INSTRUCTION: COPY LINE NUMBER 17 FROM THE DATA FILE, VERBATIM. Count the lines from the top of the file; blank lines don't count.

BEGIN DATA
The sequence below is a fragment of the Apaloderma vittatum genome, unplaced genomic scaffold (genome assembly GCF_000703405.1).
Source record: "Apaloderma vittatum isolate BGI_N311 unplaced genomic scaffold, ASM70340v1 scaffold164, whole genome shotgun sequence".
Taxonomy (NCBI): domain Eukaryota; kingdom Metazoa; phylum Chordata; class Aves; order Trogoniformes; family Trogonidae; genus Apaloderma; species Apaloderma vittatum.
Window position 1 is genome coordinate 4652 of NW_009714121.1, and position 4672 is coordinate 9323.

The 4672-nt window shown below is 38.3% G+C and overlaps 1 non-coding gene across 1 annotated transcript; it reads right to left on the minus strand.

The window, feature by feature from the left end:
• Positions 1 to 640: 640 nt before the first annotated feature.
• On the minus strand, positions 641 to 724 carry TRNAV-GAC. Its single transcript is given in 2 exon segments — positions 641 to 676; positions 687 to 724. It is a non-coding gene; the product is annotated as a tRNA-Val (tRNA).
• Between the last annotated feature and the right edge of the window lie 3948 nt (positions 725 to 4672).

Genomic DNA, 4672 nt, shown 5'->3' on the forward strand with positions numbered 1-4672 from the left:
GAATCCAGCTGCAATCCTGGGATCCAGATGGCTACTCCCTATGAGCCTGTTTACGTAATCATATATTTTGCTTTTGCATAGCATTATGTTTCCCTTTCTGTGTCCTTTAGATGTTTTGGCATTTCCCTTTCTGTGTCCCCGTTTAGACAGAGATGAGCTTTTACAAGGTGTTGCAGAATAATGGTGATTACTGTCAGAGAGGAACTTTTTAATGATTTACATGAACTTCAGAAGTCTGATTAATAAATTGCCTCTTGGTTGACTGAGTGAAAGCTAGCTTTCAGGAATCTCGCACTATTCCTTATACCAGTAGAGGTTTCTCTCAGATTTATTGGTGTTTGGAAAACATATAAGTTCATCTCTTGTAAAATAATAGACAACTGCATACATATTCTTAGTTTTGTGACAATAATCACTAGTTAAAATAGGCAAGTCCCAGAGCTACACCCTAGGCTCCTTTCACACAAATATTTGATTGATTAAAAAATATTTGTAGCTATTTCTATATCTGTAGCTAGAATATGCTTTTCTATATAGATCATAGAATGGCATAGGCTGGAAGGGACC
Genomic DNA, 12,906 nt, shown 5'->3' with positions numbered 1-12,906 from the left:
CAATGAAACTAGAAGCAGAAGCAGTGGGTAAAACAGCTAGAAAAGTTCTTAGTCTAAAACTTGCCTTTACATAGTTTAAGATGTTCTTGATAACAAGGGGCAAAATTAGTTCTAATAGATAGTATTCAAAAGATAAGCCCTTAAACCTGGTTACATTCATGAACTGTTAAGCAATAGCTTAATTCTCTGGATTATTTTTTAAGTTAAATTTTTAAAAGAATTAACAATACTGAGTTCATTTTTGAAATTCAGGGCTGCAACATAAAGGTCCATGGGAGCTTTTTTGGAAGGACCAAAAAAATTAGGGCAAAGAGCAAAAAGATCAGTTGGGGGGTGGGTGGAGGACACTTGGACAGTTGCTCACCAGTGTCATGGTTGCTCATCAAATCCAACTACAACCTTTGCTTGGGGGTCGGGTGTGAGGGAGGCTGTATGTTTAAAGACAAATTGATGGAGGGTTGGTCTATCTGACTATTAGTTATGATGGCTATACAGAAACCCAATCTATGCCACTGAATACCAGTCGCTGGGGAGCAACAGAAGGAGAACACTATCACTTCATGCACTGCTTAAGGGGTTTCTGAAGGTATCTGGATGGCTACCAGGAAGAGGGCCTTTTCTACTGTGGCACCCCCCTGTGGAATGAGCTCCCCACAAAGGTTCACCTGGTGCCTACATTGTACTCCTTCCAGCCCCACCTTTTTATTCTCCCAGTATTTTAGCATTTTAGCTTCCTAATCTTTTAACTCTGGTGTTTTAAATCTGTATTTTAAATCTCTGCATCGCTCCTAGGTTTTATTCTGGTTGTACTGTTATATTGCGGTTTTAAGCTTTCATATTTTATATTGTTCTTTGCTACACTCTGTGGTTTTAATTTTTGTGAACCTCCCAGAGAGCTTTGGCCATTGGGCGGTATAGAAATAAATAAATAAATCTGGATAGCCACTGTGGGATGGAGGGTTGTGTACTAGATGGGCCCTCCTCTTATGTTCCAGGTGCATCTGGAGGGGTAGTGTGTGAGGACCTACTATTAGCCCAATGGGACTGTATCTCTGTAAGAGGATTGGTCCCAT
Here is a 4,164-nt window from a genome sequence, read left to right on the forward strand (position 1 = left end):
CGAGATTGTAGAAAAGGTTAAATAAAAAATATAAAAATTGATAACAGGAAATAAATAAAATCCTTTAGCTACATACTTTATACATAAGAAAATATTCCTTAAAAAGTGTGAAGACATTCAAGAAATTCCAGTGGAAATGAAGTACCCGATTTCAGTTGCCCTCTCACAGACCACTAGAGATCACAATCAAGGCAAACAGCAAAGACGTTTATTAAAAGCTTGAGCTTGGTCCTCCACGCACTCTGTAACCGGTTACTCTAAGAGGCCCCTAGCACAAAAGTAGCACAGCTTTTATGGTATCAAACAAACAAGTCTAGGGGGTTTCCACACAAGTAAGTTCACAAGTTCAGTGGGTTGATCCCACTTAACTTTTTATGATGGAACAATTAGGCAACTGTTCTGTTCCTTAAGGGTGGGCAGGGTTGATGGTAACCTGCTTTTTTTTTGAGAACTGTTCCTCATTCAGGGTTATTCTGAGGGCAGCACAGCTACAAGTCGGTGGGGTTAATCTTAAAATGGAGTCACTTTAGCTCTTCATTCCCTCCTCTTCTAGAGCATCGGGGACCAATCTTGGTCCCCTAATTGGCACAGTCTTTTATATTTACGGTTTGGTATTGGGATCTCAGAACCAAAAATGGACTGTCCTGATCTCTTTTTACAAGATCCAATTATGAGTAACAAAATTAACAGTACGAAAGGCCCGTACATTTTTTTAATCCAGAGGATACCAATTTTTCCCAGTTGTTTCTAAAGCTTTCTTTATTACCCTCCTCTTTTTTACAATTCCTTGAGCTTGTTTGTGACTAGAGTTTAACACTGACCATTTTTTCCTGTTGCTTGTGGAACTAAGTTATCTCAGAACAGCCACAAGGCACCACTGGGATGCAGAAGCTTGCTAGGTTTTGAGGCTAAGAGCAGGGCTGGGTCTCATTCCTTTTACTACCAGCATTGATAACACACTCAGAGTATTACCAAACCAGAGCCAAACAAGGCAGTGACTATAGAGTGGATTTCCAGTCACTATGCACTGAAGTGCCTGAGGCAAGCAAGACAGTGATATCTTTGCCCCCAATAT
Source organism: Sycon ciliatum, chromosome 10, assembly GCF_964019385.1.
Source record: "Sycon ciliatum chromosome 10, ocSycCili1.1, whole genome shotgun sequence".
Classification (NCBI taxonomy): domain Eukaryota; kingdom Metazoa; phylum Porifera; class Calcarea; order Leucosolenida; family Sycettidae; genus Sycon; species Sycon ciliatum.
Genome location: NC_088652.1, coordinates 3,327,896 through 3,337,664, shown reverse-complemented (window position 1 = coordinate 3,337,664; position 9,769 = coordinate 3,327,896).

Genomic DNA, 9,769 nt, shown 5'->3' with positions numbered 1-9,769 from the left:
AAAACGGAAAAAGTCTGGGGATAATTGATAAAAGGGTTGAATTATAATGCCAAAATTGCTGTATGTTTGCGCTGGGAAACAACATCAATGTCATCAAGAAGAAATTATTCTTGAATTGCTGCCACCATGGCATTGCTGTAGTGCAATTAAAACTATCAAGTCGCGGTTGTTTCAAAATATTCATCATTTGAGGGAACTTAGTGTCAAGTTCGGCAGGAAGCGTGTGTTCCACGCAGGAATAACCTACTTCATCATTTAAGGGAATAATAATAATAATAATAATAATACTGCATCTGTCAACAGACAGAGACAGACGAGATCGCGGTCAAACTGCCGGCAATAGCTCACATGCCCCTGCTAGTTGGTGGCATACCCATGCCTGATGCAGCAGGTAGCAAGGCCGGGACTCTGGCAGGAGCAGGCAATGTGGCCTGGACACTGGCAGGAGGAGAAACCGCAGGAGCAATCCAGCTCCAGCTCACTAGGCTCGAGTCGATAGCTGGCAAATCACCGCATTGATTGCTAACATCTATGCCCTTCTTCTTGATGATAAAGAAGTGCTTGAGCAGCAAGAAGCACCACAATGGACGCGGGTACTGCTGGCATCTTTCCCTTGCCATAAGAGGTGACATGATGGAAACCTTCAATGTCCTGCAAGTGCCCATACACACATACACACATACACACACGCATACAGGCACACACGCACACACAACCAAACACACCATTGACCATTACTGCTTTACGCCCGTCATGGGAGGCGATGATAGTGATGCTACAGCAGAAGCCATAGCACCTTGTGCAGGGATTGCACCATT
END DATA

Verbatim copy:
Source record: "Sycon ciliatum chromosome 10, ocSycCili1.1, whole genome shotgun sequence".